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What does contemporary customer service look like?

Providing customers with the best possible support and helping them with problems has always been one of the foundations of successful entrepreneurship. Even today, e-mail and telephone are still the predominant means of choice. But thanks to the advancing digitalisation that accompanies and shapes the changes in our world, new opportunities are opening up to meet people’s ever-increasing demands and save time and money in the same breath. But what does contemporary customer service look like?

Tools for future-oriented customer service such as live or video chats, chatbots, social media, crowd-based problem solving and self-service services now make it possible to offer customers a customised experience and provide them with a solution quickly and efficiently. Thus, the optimisation of the own customer service is a decisive adjusting screw with regard to the future.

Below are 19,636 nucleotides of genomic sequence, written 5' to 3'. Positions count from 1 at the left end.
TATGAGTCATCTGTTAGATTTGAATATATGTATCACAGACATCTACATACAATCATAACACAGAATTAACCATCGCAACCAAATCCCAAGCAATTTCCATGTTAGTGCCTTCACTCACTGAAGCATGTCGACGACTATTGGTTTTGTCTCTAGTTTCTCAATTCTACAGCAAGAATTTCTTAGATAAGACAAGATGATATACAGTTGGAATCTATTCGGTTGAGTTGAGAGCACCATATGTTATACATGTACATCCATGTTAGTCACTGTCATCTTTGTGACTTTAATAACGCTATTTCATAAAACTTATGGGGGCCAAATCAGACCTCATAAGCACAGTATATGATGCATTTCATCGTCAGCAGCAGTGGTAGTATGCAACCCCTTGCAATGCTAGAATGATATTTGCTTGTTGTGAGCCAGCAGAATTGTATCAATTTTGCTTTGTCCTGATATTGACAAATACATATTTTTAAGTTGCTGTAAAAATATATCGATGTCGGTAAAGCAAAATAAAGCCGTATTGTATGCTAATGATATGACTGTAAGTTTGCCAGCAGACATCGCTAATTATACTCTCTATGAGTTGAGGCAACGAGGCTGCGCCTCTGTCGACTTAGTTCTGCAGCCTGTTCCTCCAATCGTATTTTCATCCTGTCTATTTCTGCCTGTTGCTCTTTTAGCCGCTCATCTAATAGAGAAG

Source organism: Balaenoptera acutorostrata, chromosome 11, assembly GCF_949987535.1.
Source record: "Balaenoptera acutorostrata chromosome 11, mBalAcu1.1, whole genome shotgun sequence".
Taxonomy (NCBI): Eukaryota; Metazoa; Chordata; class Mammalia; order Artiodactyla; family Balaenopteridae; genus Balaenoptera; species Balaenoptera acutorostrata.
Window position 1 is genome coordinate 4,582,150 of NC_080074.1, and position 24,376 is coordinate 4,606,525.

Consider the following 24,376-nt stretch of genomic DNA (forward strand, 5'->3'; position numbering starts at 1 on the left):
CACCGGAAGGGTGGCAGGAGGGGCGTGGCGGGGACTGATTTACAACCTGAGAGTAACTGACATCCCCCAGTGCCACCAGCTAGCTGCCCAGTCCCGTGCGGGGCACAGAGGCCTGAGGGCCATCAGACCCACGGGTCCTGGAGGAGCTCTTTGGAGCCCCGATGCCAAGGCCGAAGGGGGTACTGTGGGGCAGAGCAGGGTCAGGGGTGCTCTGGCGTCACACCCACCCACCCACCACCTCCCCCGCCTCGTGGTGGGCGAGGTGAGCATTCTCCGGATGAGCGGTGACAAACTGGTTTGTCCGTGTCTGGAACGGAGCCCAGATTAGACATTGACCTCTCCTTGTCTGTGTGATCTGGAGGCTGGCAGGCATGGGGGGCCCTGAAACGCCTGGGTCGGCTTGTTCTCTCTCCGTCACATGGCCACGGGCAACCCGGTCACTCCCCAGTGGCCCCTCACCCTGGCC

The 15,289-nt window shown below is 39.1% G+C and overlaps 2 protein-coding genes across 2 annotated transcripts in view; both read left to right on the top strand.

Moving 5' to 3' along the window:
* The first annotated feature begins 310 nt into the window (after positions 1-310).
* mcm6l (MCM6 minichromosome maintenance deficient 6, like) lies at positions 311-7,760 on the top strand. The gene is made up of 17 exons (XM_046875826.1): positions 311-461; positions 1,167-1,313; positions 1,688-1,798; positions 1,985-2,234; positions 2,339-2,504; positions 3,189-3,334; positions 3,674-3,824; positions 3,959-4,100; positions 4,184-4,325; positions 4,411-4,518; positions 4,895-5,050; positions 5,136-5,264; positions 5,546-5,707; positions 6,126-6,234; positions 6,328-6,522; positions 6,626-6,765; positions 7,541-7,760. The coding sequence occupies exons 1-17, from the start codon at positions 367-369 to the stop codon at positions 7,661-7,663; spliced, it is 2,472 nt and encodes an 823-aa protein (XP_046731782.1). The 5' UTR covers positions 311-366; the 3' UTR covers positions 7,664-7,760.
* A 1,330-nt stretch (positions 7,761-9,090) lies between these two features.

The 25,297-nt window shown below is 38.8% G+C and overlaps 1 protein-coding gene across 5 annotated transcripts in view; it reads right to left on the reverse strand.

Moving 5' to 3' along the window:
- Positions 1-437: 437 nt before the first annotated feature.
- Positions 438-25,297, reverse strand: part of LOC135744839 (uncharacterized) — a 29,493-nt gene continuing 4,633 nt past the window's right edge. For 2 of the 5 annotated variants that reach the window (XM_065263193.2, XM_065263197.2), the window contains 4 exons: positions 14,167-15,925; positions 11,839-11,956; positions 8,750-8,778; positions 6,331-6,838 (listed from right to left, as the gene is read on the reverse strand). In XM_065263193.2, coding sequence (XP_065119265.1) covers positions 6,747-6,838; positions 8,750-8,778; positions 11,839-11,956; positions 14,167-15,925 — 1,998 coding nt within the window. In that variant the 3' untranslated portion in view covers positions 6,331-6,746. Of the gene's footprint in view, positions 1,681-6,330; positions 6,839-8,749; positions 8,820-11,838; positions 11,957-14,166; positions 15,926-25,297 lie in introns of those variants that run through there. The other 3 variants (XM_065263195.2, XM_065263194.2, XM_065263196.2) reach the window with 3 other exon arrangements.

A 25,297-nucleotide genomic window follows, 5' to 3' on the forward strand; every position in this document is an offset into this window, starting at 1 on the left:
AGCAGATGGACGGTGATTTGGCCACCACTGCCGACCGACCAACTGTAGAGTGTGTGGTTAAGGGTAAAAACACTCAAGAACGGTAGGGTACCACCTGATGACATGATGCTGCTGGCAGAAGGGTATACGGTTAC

Growing demands require innovations in customer service

Information available at any time and an overabundance of products of all kinds allow consumers today to adopt a more critical attitude towards companies and their range of services. Their continuously rising expectations and needs consequently make them make more targeted decisions and lead to companies increasingly having to compete. These growing demands of customers are forcing companies to become more innovative and to respond to them even more individually. As a result, customer service is increasingly coming into focus as an important success factor.